For those of us who wanted something different, Action Comic provided in the mid-seventies. Next to strips such as Hook Jaw and Kids Rule OK (“a sort of Day of the Triffids meets Grange Hill meets Pasolini’s Salo,” according to The Guardian), Tom Tully’s strip Looking for Lefty could be seen as rather mild fare.

But given that Lefty had a skinhead girlfriend and a couple of incidences of comic book hooliganism, the strip did manage to reflect some of the reality of the game at that time.

Indeed, it was the strip in which said girlfriend, it is implied, bottled an opposing player, that is said to be one of the reasons the comic came under sustained attack from the tabloid newspapers of the time. The comic - and Look Out For Lefty - was neutered as a result and soon disappeared.

3 Death Game 1999

From the same source, Death Game 1999 was Action’s answer to/rip-off of Hollywood sci-fi action film Rollerball (back in the seventies comics often took their cues from cinema; we now live in a time of reverse polarity). Spinball was a messy, murderous mix of ice hockey on motorbikes and gladiatorial combat, all aided by Massimo Belardinelli’s artwork. Was it any good? I can’t honestly remember. But it stuck in my head as an idea in a way that 2000AD’s Harlem Heroes never did (even with Dave Gibbons on artistic duties).

4 Tough of the Track

One final British entry before we cast our eyes wider. Alf Tupper, from the pages of Victor, was a proper working class hero, a welder by trade who was fond of fish suppers and beating the toffs in a race. More Steve Cram than Seb Coe, you might say.

5 Prince of Tennis

Until someone gives us a graphic autobiography of Andy Murray, we’ll have to settle for Takeshi Konomi’s manga Prince of Tennis. What’s curious is how Japan – not the most renowned country for tennis players – should be the place to go for tennis comic strips. And it begs the question: why don’t Marvel or DC do a sports line any more? Serena Williams would make a great superhero.

6 The Tour De France

Of course the greatest sporting cartoonist is France’s Sempe, a great lover of bicycles. His cartoon of a bicycle race winding through the streets of a rainy French city is possibly the greatest artistic recreation of sporting endeavour in the history of art. Honestly.

7 Billy the Fish

From the pages of Viz, Billy the Fish is the endpoint of the British football comic strip. Half-footballer, half-fish Billy is the creation of people (Simon Donald and Simon Thorp to be exact) clearly very familiar with all the clichés of Roy of the Rovers and its ilk and prepared to lovingly satirise their ridiculousness. As one Billy the Fish summary goes: During the season opener against Grimthorpe City, Tommy Brown and Syd Preston unearth a huge atom bomb on the pitch, and it is ticking…”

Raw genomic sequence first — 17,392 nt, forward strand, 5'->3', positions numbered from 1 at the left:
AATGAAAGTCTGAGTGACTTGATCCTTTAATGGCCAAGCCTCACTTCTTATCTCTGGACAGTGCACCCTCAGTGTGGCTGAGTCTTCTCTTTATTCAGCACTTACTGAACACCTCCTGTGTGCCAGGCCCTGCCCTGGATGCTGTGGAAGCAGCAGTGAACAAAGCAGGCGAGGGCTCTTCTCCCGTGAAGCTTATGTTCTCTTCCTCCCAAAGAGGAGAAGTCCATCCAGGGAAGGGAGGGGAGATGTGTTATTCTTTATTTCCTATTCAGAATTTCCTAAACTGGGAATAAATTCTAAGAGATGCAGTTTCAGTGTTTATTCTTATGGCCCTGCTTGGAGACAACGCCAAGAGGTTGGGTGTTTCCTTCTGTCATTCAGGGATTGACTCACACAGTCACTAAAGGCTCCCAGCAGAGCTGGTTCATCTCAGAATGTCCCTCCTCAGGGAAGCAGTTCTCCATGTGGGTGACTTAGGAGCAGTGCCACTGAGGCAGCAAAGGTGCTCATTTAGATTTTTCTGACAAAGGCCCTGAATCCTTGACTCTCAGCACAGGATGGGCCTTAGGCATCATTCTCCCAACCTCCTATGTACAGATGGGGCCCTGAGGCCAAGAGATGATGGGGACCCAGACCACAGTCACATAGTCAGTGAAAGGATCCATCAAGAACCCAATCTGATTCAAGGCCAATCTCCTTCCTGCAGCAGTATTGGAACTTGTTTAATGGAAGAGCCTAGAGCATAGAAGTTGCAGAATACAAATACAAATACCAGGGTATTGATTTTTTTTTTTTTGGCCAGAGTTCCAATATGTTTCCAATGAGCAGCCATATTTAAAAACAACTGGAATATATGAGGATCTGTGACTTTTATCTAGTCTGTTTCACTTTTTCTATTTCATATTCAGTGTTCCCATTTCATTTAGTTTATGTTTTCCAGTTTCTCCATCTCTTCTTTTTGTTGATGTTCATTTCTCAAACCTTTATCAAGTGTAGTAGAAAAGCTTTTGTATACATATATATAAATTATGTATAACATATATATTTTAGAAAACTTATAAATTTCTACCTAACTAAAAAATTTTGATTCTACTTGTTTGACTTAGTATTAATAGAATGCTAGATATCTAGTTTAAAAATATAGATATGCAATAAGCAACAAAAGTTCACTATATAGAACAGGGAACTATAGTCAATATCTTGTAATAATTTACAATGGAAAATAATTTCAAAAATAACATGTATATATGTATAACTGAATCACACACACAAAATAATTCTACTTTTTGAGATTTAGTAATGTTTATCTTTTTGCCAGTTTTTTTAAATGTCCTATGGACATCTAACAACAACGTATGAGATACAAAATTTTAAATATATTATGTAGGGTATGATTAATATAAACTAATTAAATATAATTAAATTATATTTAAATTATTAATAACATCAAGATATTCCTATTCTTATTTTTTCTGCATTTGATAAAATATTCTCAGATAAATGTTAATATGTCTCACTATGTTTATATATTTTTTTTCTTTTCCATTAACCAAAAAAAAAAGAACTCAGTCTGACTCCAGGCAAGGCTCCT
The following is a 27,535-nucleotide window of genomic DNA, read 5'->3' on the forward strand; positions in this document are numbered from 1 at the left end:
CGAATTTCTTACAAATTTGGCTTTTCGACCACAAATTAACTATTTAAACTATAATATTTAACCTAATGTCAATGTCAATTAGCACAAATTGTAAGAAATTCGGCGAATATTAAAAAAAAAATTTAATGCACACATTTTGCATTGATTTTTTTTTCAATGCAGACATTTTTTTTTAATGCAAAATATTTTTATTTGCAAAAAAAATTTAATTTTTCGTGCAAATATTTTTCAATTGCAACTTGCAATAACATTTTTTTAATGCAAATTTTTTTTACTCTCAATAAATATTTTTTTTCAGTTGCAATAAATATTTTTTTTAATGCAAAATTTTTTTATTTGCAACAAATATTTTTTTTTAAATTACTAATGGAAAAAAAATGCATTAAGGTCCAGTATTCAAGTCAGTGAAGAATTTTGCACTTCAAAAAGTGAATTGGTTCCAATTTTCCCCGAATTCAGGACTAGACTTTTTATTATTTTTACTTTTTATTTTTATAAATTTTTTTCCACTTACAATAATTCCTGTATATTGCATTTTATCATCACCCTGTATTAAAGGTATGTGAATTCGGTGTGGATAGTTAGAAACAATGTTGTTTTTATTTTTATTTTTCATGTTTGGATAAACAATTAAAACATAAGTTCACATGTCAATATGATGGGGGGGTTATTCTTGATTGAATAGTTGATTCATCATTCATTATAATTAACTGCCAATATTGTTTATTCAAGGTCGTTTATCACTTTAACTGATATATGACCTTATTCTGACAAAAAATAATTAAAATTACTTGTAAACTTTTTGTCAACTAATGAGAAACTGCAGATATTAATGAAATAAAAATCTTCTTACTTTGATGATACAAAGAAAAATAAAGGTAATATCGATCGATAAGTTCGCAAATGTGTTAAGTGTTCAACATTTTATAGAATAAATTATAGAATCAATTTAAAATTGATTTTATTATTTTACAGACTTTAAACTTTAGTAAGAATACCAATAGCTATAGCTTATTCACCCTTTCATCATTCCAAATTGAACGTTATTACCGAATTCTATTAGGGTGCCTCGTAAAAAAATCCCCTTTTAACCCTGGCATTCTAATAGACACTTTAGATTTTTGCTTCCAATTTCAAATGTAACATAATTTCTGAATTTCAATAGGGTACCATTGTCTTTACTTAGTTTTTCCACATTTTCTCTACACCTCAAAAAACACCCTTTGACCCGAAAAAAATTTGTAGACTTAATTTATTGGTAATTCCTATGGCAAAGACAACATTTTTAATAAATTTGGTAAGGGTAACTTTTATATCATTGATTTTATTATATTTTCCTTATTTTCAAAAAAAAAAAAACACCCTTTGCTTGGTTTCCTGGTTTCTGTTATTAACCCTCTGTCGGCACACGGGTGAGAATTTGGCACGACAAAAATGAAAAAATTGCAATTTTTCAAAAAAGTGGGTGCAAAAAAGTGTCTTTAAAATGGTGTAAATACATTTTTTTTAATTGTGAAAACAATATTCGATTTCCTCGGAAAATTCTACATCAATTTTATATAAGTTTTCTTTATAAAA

Billy got his own TV show too, which is more than Roy Race ever managed.

8 Superman v Muhammad Ali

In 1978 DC published a special in which their boy Superman took on the greatest boxer of all time in the ring. Written by Dennis O’Neil and drawn by Neal Adams, it was a special treasury edition that never made it to any newsagents I frequented as a kid. But there was an ad for it in every DC comic I read and the cover was enough in itself to make me salivate.

Not just because Superman was in the ring with Ali but look who was in the crowd? Sinatra, Batman, the Jackson Five. Jimmy Carter and Lex Luthor. This was surely the greatest comic ever. The fact that I couldn’t read it made it all the more exciting.

A few years ago it was reprinted. I read it. It’s okay. Nothing special.

But the memory of those ads still excites. In my head back then this was surely the greatest sports comic ever. Turned out it wasn’t even the best boxing comic. That might be Baru’s The Road to America.

9 Sam Bosma’s Fantasy Sports No 1

Recently published by Nobrow, Bosman’s sweet comic strip contains a sequence in which a mummy and a trainee magician play a game of basketball. To the death!

10 Charlie Brown

Frankly, Graphic Content has little time for American sports (despite what we said in number 9). It has no truck with American football, basketball and baseball. But we must accept the importance of the latter in the greatest comic strip of all time.

Clearly Charles Schulz used baseball as a metaphor for life. But the question is what about Charlie Brown’s record in the sport itself?

Writing in Hardball Times earlier this year Patrick Dubuque looked at the round-headed kid’s record between 1953 and 2000. And while conceding that Brown was hindered by team selection (“the outfield is a disaster”) had to ask the question, “is Charlie Brown the worst manager ever?

 The answer? Maybe yes. Waaah! Then again, the round-headed kid kept coming back at the start of each season for more. And sometimes that’s all you can ask of any of our sporting heroes. A willingness to play the game.

Roy of the Rovers: The Official Autobiography is published by Arrow Books,priced £8,99